Eosinophilic oesophagitis being diagnosed more often in both children and adults.It is the second most common cause of chronic oesophagitis, after gastro-oesophageal reflux.
It is more common in males.
It is an atopic disease (along with eczema, asthma, hay fever and migraine,) often co-existing with them.
Eosinophils are white blood cells involved in allergy, here present in oesophageal mucosa even enough to narrow its' lumen.
Children commonly get abdominal pain, vomiting and dysphagia. They also get gagging, regurgitation, chest pain, excessive saliva, reduced appetite, slowed growth, sleep difficulties, cough, noisy breathing, sinusitis or even pneumonia).
Adults get chest pain, heartburn, dysphagia (or even food actually stuck in the gullet.)
Affected individuals often eat very slowly, chew a lot and drink after each bite, especially eating rice and meat.
This depends on the appearance on endoscopy and the result of biopsies of the oesophageal mucosa.
Distinctive endoscopic features are linear furrows, mucosal rings and little white bumps. These are quite different to the appearance of reflux oesophagitis and the white mucosal patches of monilia oesophagitis.
A abnormal eosinophilic infiltrate has ≥15 eosinophils per high-powered field on microscopic examination of oesophageal mucosal biopsies.
Half the time, the blood count of eosinophils is also increased, and the IgE immunoglobulin increased even more often (but not useful in identifying which foods cause it.)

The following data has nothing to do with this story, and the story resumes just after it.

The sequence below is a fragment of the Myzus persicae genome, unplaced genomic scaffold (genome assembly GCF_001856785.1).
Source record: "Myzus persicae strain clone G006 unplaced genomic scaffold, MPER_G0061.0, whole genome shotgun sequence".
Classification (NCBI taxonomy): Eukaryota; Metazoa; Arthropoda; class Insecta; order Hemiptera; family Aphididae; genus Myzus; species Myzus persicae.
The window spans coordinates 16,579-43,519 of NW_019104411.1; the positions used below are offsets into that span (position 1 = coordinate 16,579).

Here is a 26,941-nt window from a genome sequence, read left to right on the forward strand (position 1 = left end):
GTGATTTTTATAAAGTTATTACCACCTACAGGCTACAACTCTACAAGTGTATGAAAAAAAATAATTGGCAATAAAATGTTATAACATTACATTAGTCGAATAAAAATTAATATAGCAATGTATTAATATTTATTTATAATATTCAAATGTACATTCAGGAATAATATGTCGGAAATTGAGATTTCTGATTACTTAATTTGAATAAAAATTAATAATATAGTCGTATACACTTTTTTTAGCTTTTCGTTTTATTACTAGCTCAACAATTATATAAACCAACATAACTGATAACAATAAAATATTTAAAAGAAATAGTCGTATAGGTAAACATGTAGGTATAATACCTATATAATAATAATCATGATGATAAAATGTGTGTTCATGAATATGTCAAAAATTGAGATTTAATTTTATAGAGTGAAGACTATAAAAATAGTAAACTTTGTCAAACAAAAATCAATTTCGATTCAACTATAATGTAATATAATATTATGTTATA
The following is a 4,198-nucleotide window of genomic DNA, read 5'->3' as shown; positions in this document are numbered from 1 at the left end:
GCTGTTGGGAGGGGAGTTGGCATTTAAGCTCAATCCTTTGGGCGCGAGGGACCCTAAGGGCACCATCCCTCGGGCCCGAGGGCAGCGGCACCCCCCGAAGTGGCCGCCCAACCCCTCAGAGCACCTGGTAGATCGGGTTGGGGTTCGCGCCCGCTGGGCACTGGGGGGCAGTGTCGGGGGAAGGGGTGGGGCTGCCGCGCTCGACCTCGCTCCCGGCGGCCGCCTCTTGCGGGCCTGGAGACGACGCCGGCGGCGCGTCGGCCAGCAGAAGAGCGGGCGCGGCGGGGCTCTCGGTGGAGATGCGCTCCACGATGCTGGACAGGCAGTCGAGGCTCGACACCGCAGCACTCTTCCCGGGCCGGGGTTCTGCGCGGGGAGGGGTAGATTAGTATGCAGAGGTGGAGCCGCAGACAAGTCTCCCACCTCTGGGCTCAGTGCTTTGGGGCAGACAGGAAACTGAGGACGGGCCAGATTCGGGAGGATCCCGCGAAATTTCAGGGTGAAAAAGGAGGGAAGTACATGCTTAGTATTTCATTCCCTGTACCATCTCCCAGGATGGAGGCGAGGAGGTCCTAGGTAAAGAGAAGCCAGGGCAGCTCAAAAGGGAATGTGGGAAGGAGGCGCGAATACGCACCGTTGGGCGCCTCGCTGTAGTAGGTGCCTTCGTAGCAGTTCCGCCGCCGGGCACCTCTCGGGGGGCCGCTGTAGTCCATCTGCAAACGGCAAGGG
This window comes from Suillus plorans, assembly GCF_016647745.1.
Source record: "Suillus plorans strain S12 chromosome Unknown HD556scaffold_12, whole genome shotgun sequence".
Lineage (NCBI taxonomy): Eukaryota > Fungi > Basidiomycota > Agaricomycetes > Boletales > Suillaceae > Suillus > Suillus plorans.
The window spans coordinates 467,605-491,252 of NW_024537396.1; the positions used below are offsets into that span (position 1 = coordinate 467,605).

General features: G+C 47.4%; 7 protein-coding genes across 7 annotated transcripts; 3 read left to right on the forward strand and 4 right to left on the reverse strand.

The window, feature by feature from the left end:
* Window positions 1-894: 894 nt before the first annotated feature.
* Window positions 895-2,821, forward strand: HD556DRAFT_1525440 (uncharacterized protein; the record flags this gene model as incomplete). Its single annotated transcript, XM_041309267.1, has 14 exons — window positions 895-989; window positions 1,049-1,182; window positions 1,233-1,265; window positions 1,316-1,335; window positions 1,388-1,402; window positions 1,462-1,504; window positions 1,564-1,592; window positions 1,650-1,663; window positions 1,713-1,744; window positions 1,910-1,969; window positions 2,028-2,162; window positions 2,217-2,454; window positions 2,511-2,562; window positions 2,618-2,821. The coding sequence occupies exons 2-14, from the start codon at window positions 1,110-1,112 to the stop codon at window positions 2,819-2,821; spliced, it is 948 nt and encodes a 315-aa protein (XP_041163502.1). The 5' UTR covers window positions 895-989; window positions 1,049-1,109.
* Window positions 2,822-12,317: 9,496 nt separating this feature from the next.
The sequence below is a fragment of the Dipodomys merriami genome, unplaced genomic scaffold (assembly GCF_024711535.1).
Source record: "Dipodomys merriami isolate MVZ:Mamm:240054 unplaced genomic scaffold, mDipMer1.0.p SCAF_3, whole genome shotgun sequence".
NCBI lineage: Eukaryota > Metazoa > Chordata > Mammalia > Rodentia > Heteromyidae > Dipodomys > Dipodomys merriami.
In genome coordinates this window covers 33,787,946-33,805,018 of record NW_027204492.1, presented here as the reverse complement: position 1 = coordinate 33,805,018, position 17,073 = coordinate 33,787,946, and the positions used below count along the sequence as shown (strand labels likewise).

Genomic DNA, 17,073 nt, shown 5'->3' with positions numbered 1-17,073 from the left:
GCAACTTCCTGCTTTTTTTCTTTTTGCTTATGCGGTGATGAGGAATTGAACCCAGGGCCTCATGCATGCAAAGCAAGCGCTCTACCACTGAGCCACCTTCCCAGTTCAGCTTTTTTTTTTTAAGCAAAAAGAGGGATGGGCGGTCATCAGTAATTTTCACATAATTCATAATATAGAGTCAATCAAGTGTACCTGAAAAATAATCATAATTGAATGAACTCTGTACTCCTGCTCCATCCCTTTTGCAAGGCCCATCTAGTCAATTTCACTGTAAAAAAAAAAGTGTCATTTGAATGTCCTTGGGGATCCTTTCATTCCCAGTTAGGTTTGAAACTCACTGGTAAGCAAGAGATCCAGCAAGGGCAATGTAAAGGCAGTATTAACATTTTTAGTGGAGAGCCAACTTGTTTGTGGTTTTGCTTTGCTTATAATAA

An allergy elimination diet to eliminate the items responsible.
Measures to reduce one's overall tendency to allergies.
Cortisone to temporarily reduce the allergic reaction while one works on these jobs.
Dr. Jonathan Spergel¹ from the Children's Hospital of Philadelphia presented a study of 1025 children with this condition to the American Academy of Allergy, Asthma & Immunology in 2014. In 425 of those children a specific food was considered causative, as removing it from the diet stopped symptoms or reintroducing it into the diet caused symptoms to return. The most common triggers were cows milk, eggs, wheat, and soy. This study focused on patients who had naturally (apparently) outgrown their food allergies.
"Initially, they are getting anaphylactic shock to this food. Two to 4 years later, they come back with a different allergy. Now they are getting a swollen esophagus."
Others² have found 3/4 with food and inhalent allergies, but more would probably be found if food additives were checked as well.To one page detailing how to do these jobs.
1. Quoted by Medscape on 15th March 1014.
2. Assa'ad A H et al, Pediatric patients with eosinophilic esophagitis: an 8-year follow-up. J Allergy Clin Immunol. 2007 Mar;119(3):731-8
Mucosa is the name for the skin lining our intestines, which is covered with a protective layer of mucus (slime.)
Dysphagia is a feeling of food getting temporarily stuck or passing over an obstruction at the back of the throat or in the chest.